The gloomy, spiteful, unpleasant antihero of “Notes from Underground” has nothing on Ol' Moi insofar as being totally paralytically seasonally bummed, sick and tired of the downturn, swine flu, torture, extremists, imbeciles, malfeasance, gunplay, sexting, steroids, child abuse, and rain.
Mostly it's the rain. Rain following dreary rain, first drowning my doughty cucumbers and then the rest of the nascent truck, then taking my yard ornaments and the yard itself, the topsoil, then the subsoil, finally opening sinkholes like the giant one in those Little Rock people's yard into which it got to seeming that the whole gloppy continent might soon wash.
My pets and relatives and acquaintances began last weekend to take on the moldy zombie green hue that so befreaked The Hulk.
I think the weather might have been a factor too in the other immediate demoralizing sequence, which involved two weeks of trying to deal with the telephone company over a service matter that is apparently impossible of resolution. These ISP rooster-lollipops and I apparently will go to our respective graves in a bitter deathlock over why a piece of domiciliary fiber-optic wire quit working and who is responsible for the failure. They're some tough mothers, I'll give them that. As unmoved as inerrantists by what is plainly reasonable.
It's not impossible for an enfunked old columnist in such a chthonic state to choose an appropriate column topic and conjure up some wry or trenchant commentary on it — 600 to 700 well-chosen words, in addition to the preceding ones, that might inspire you whorehopper and ne'er-do-well alleged readers to scan this space in your usually slovenly fashion and grudgingly concede that this week anyhow you got your money's worth out of me, which of course in context is not saying a whole hell of a lot. We know that's not impossible because James Thurber did the trick regularly for a long time, and Thurber might've been the meanest, sourest, hatefulest old humorist there ever was.
Out of such depths Thurber could pick a winning topic but I can't. Not this week anyway. Not with these mildewed haunches and washed-out cerebral potholes. So I did what all the big-time latter-day columnists are doing. And no it's not plagiarism. Not exactly. What I did, I consulted the Newspaper Column Topics Registry, which for a nominal fee supplies blocked or frazzled members of this elite fraternity with suggested column topics. For an additional nominal fee, the registry will supply the research and prefabricate you an early draft, so that finishing the rascal, adding your personal touches, is as easy as moving into a Jim Walter home and presenting yourself as both its architect and building contractor.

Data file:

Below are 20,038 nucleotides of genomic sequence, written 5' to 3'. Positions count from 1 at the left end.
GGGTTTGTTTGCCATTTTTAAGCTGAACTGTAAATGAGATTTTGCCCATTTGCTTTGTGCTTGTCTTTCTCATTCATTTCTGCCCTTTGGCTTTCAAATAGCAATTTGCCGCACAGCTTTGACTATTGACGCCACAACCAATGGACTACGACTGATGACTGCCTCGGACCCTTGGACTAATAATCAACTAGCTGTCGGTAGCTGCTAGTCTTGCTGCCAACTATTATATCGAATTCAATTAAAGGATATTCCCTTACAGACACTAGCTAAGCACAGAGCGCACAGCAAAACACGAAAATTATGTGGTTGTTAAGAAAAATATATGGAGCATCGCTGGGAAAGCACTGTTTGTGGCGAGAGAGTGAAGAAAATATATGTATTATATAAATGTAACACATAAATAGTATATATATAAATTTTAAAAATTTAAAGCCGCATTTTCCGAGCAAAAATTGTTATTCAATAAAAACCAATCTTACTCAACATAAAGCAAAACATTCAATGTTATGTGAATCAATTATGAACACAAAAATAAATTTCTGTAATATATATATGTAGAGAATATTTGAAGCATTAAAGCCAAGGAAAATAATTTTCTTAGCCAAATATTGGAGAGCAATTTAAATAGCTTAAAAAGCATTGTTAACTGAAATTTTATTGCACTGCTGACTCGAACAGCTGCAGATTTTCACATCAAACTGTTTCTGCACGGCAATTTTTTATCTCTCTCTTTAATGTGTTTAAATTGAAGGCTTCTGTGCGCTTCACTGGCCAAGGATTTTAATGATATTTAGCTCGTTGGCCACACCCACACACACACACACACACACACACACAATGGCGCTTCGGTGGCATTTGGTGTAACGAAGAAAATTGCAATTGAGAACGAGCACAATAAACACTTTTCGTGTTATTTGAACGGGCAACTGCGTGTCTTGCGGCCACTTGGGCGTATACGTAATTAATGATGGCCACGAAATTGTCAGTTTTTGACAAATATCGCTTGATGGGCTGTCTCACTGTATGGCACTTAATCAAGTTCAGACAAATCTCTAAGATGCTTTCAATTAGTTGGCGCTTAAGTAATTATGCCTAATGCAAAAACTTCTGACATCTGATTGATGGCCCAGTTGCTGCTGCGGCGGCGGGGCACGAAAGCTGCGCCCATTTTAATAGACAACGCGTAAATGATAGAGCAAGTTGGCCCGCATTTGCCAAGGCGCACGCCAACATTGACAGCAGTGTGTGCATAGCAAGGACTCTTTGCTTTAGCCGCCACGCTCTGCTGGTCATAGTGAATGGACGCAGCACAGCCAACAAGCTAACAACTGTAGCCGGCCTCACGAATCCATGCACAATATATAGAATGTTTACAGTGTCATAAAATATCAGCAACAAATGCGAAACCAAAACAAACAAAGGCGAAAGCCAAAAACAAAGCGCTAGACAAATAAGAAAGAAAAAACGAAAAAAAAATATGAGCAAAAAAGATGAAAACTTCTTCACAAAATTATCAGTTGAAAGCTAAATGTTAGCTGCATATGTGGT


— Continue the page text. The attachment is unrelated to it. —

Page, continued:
These convenient column-topic bundles aren't sold in stores. Satisfaction isn't guaranteed, but the registry goes so far as to send along a sampler of old Franklin P. Adams, Damon Runyon, Heywood Broun, Robert Benchley, and S.J. Perelman columns in which the references have been updated and on which the copyrights have expired. You can plunder these or publish them whole under your own name and avatar, if your conscience, your ego, and your superiors will let you.
Such “borrowing” was not an uncommon practice in bygone days. I well recall the late great Karr Shannon cribbing H.L. Mencken columns from the American Mercury for the insatiable hole he had to fill every day in the old Arkansas Democrat. Karr was proud that he “only swiped from the very best,” which Mencken indubitably was, and nobody ever objected to the petty theft. Karr's scrapbook gained stature as a result, and Mencken might've liked worming incognito into the daily cogitations of us provincials that he thought of as gaping primates.
Just about all of Maureen Dowd's columns sprung already half-blown from the registry, I've heard. And it was obviously a registry-suggested topic when George Will recently sallied off ungirded against climate change — the merciless hooting he got for it a reminder to the rest of us that even with furnished material we might want to bone up before launching too ardent a polemic.
One of the topics in my bundle was “recent weather developments,” with sub-topics including “What is the origin of the expression ‘raining cats and dogs.'?” And, “What exactly is an occluded front, and who the hell cares?” There were also a couple of nice fuzzy-focus YouTubes of Ned Perme playing Christmas carols on the piano.
And a list of severe-weather do's and don'ts that I was encouraged to pass along. One example: “If you are outdoors when a tornado touches down nearby, DO take cover by lying flat in an open ditch.” That DO becomes a DON'T in rather short order, though, when the ditch in question has a flash flood roaring through it.
The package also had some good weather quotations — from Mark Twain, Oscar Wilde, Shelley Winters — that I was invited to pretend that I had made up. But the last one of these, from a dour 17th century English clergyman, gave me pause. It warned that weather gab is the discourse of fools. I don't agree with that, but I've become sensitive here in the geezer twilight to intimations of participation in foolish discourse, and so I've decided against nominating “recent weather developments” as this week's topic.